Dar Pomorza is a Polish sailing frigate built in 1909 which is preserved in Gdynia as a museum ship. It was built in 1909 by Blohm & Voss and dedicated in 1910 by Deutscher Schulschiff-Verein as the German training ship Prinzess Eitel Friedrich. In 1920, following World War I, the ship was taken as war-reparations by Great Britain, then brought to France, where she was assigned to the seamen's school at St-Nazaire under the name 'Colbert'. The ship was then given to Baron de Forrest as compensation for the loss of a sailing yacht. Due to the high costs of refurbishing the ship, she was sold in 1929.
Still bearing the name Prinzess Eitel Friedrich, the ship was bought by the Polish community of Pomerania for £7,000, as the new training ship for the Polish Naval Academy in Gdynia. It was given the name Dar Pomorza, which means 'the gift of Pomerania'.
During the following years, Dar Pomorza was used as a training ship, receiving the nickname 'White Frigate'. In 1934-1935 it traveled around the world. During World War II the ship was interned in Stockholm. After the war she was brought to Poland and used as a training ship again.
In the 1970s Dar Pomorza took part in several Operation Sail and Cutty Sark Tall Ships' Races, winning her first race in 1972, taking the 3rd place in 1973, the 4th in 1974 and winning the 1st place and Cutty Sark Trophy in 1980. It was one of several Blohm & Voss-built tall ships, most popular in the world at that time.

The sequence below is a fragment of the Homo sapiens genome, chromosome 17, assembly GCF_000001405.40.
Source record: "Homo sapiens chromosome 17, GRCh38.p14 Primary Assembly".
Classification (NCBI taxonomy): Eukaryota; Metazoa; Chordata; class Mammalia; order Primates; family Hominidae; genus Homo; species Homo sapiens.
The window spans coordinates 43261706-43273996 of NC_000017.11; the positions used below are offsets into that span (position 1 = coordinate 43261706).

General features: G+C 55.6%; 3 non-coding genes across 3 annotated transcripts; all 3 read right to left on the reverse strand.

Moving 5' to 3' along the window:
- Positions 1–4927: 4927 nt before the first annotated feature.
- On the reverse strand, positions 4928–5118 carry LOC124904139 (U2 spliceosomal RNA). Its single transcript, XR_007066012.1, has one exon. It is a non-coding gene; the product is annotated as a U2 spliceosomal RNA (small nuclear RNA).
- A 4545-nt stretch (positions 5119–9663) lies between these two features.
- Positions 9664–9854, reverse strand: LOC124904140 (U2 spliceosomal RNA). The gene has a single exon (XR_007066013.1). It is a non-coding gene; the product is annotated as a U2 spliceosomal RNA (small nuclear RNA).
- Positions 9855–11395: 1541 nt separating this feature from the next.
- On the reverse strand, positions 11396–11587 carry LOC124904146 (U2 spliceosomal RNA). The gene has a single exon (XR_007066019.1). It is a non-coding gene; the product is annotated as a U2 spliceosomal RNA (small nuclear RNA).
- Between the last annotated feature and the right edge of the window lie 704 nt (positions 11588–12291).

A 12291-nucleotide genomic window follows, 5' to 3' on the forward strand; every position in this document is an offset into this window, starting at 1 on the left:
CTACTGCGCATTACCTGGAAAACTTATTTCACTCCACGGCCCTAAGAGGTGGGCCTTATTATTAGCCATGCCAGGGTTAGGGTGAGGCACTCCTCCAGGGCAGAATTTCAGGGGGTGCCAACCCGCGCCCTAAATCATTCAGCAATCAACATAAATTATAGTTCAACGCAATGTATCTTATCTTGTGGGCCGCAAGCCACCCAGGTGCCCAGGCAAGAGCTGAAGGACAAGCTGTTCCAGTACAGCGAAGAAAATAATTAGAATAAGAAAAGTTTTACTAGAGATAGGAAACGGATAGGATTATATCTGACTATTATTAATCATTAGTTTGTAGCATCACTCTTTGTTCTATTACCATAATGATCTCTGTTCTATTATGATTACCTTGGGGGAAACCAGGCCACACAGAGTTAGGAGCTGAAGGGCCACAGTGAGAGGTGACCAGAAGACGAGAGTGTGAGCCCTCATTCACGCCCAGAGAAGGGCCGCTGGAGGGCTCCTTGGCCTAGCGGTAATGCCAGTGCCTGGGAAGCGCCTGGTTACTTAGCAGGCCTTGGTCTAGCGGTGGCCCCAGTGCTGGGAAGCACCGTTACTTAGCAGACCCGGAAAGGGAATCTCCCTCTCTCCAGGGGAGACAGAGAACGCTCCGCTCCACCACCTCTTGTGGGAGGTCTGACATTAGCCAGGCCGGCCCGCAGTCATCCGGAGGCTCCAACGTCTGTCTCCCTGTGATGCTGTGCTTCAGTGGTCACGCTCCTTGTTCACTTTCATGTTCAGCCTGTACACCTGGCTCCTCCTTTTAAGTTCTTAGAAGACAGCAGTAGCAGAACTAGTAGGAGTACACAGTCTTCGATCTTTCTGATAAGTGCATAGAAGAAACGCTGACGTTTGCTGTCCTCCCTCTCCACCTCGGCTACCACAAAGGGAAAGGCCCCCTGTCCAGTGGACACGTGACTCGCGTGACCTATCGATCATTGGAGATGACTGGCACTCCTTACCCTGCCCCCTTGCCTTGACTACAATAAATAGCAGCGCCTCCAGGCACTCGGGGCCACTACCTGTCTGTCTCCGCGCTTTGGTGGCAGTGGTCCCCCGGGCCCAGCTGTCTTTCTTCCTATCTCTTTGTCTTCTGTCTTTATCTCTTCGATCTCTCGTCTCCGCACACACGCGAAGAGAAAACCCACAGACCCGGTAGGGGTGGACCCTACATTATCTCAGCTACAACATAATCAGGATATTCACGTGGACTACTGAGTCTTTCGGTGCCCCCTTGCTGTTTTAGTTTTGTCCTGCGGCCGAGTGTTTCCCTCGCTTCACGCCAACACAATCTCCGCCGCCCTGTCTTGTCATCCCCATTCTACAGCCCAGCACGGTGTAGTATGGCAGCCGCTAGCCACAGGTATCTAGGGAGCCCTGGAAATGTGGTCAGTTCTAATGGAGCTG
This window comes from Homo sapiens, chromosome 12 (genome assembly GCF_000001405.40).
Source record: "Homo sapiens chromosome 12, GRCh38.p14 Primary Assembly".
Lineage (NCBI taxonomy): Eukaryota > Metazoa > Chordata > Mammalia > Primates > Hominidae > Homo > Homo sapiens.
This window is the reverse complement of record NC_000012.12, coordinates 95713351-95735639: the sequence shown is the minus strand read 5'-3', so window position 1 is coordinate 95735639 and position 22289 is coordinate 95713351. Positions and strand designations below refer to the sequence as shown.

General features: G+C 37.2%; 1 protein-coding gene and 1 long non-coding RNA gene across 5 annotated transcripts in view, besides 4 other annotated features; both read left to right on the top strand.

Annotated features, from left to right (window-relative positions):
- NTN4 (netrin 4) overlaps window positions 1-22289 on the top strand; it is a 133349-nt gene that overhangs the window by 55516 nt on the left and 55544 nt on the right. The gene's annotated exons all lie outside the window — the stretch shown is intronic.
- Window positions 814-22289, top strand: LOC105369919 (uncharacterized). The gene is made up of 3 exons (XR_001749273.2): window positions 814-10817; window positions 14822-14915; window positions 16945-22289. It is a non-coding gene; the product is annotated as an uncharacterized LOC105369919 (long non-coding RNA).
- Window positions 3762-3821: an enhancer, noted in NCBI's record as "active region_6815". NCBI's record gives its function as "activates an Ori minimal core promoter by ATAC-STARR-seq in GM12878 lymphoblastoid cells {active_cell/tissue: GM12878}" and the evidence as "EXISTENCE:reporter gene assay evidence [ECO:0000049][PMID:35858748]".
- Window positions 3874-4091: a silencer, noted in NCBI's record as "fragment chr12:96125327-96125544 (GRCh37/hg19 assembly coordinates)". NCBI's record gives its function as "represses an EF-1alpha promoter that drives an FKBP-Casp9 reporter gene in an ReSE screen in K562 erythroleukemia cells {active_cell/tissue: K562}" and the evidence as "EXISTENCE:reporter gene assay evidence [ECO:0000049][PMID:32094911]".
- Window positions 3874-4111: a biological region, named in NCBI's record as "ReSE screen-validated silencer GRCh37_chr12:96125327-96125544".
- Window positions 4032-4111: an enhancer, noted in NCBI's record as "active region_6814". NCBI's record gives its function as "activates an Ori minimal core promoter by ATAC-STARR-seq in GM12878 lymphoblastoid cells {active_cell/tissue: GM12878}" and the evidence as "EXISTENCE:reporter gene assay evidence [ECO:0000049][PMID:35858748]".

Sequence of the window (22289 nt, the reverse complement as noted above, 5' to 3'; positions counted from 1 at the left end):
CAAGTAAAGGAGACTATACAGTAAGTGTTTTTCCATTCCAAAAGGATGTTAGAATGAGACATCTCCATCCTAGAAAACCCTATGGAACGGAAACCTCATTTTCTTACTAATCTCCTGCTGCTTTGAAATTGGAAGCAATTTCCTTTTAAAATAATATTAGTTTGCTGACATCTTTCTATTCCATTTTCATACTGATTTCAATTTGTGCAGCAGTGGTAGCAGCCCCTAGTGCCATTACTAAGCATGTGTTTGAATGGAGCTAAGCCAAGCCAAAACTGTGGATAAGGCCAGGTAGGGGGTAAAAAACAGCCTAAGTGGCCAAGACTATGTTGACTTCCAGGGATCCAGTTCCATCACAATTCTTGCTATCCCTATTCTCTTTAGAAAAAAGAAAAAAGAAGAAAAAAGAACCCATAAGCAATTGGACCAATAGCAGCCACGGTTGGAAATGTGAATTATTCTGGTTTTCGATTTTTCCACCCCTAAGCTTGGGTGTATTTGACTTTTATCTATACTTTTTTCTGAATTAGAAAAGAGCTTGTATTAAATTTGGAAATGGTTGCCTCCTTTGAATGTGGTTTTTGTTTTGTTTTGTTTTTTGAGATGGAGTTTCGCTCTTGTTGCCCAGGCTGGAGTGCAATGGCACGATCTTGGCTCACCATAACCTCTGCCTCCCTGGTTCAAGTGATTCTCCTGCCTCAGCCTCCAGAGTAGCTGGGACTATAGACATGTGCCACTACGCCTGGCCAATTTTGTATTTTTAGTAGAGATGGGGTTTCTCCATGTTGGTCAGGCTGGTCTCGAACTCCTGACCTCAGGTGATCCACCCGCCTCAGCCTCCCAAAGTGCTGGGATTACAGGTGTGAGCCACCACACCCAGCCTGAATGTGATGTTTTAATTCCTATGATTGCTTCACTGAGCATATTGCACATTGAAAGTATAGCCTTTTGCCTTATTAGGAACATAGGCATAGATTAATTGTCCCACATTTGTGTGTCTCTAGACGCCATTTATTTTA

Since 1983 Dar Pomorza has been a museum ship in Gdynia.References:
Built around AD 90 to entertain the legionaries stationed at the fort of Caerleon (Isca), the impressive amphitheatre was the Roman equivalent of today’s multiplex cinema. Wooden benches provided seating for up to 6,000 spectators, who would gather to watch bloodthirsty displays featuring gladiatorial combat and exotic wild animals.
Long after the Romans left, the amphitheatre took on a new life in Arthurian legend. Geoffrey of Monmouth, the somewhat imaginative 12th-century scholar, wrote in his History of the Kings of Britain that Arthur was crowned in Caerleon and that the ruined amphitheatre was actually the remains of King Arthur’s Round Table.
Today it is the most complete Roman amphitheatre in Britain.